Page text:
οίς προηρούμην] κατασκευάζειν αυτά, “ for those for whom I chose to make them'. He writes the imperfect indicative, not the optative, passing into direct narrative instead of making it dependent.
kai r6 ye mpwrov etc) 'and then that first start, which is (kal) usual with beginners, happened'. The imperfect shews that all the events of
this story happened in close connexion. 16 ka@lkéo Bal] with genitive. It means to come down upon'=strike.
alakòs] alá is a flat stone, a slab. So amores 8 12 έδαφος...λίθων πλαξι λείαις έστρωμένον. 17 ÉTELT WV etc] and he added the words of the proverb “well begun
is half done”. Jacobitz remarks that though Lucian elsewhere (Hermotimus § 3) ascribes the authorship of the sentence to Hesiod, yet Iamblichus assigns it to Pythagoras, and Polybius to the ancients generally. Compare Horace epp i 2 40 dimidium facti qui coepit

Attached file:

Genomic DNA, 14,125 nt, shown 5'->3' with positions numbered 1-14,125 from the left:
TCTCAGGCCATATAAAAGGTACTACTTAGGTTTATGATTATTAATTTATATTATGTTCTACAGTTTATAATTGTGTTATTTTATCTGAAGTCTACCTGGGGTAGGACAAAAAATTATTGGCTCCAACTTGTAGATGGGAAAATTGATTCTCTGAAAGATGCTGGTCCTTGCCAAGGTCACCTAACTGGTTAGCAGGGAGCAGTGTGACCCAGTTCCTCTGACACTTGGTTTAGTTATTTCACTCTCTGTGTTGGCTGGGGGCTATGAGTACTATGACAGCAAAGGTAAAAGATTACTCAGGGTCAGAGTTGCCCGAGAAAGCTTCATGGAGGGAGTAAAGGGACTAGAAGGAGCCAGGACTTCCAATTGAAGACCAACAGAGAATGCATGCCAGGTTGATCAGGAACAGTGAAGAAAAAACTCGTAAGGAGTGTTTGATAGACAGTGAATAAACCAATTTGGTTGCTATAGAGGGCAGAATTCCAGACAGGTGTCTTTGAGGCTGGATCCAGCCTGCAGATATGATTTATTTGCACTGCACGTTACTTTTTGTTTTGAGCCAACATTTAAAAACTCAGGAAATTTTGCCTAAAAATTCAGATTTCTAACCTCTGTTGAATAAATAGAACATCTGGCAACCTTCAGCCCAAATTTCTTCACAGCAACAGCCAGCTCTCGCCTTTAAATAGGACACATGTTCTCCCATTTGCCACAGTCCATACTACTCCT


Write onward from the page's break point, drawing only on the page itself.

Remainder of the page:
habet. 18 κατενεγκόντος] εμού τον εγκοπέα.
karptato] 'initiated me' in a way not gentle nor yet encouraging. The word is specially used of beginning the sacrifices, as Dem Midias P 552 κατάρξασθαι των ιερών, and hence of the ceremony of initiation in the Eleusinian or other mysteries. It takes genitive of the victim, as Aristoph Aves 959 μή κατάρξη του τράγου. Here it is humorously put for «made me pay my footing', to use a workmen's phrase.
$ 4. 23 ouveXés] the neuter used adverbially, as often. Compare årevés in piscator SS 30, 46 and ouvexės in gallus § 9.
ávanúšwv] sobbing aloud'. A rare word. The simple verb is better known; see Aristoph Ach 690.